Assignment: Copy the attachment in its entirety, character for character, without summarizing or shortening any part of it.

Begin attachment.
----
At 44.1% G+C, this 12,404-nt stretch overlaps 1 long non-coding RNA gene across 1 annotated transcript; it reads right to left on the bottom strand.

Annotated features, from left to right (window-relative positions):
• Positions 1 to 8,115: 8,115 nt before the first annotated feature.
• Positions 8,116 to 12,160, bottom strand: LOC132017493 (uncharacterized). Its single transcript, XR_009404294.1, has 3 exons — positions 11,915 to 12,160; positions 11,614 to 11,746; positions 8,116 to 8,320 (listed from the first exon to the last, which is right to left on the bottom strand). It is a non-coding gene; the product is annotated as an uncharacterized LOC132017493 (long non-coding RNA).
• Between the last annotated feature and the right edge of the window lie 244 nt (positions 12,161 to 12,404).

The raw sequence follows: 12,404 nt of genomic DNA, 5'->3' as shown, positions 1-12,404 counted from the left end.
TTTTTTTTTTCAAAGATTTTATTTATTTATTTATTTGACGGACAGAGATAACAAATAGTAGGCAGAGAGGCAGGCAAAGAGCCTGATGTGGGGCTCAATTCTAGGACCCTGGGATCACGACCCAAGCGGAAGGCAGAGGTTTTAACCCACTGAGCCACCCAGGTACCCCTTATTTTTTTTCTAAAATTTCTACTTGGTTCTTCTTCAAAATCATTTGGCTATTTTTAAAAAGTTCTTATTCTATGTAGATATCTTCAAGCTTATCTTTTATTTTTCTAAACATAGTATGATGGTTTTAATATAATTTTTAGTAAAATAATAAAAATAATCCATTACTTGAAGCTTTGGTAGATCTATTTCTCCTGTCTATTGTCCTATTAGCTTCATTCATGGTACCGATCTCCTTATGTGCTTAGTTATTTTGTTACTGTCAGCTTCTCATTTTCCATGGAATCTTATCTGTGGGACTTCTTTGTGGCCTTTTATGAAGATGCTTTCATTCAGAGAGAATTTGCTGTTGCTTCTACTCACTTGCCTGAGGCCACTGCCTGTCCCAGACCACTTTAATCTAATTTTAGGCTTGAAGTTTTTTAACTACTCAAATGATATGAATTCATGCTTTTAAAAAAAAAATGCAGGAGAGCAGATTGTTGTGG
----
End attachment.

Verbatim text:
At 44.1% G+C, this 12,404-nt stretch overlaps 1 long non-coding RNA gene across 1 annotated transcript; it reads right to left on the bottom strand.

Annotated features, from left to right (window-relative positions):
• Positions 1 to 8,115: 8,115 nt before the first annotated feature.
• Positions 8,116 to 12,160, bottom strand: LOC132017493 (uncharacterized). Its single transcript, XR_009404294.1, has 3 exons — positions 11,915 to 12,160; positions 11,614 to 11,746; positions 8,116 to 8,320 (listed from the first exon to the last, which is right to left on the bottom strand). It is a non-coding gene; the product is annotated as an uncharacterized LOC132017493 (long non-coding RNA).
• Between the last annotated feature and the right edge of the window lie 244 nt (positions 12,161 to 12,404).

The raw sequence follows: 12,404 nt of genomic DNA, 5'->3' as shown, positions 1-12,404 counted from the left end.
TTTTTTTTTTCAAAGATTTTATTTATTTATTTATTTGACGGACAGAGATAACAAATAGTAGGCAGAGAGGCAGGCAAAGAGCCTGATGTGGGGCTCAATTCTAGGACCCTGGGATCACGACCCAAGCGGAAGGCAGAGGTTTTAACCCACTGAGCCACCCAGGTACCCCTTATTTTTTTTCTAAAATTTCTACTTGGTTCTTCTTCAAAATCATTTGGCTATTTTTAAAAAGTTCTTATTCTATGTAGATATCTTCAAGCTTATCTTTTATTTTTCTAAACATAGTATGATGGTTTTAATATAATTTTTAGTAAAATAATAAAAATAATCCATTACTTGAAGCTTTGGTAGATCTATTTCTCCTGTCTATTGTCCTATTAGCTTCATTCATGGTACCGATCTCCTTATGTGCTTAGTTATTTTGTTACTGTCAGCTTCTCATTTTCCATGGAATCTTATCTGTGGGACTTCTTTGTGGCCTTTTATGAAGATGCTTTCATTCAGAGAGAATTTGCTGTTGCTTCTACTCACTTGCCTGAGGCCACTGCCTGTCCCAGACCACTTTAATCTAATTTTAGGCTTGAAGTTTTTTAACTACTCAAATGATATGAATTCATGCTTTTAAAAAAAAAATGCAGGAGAGCAGATTGTTGTGG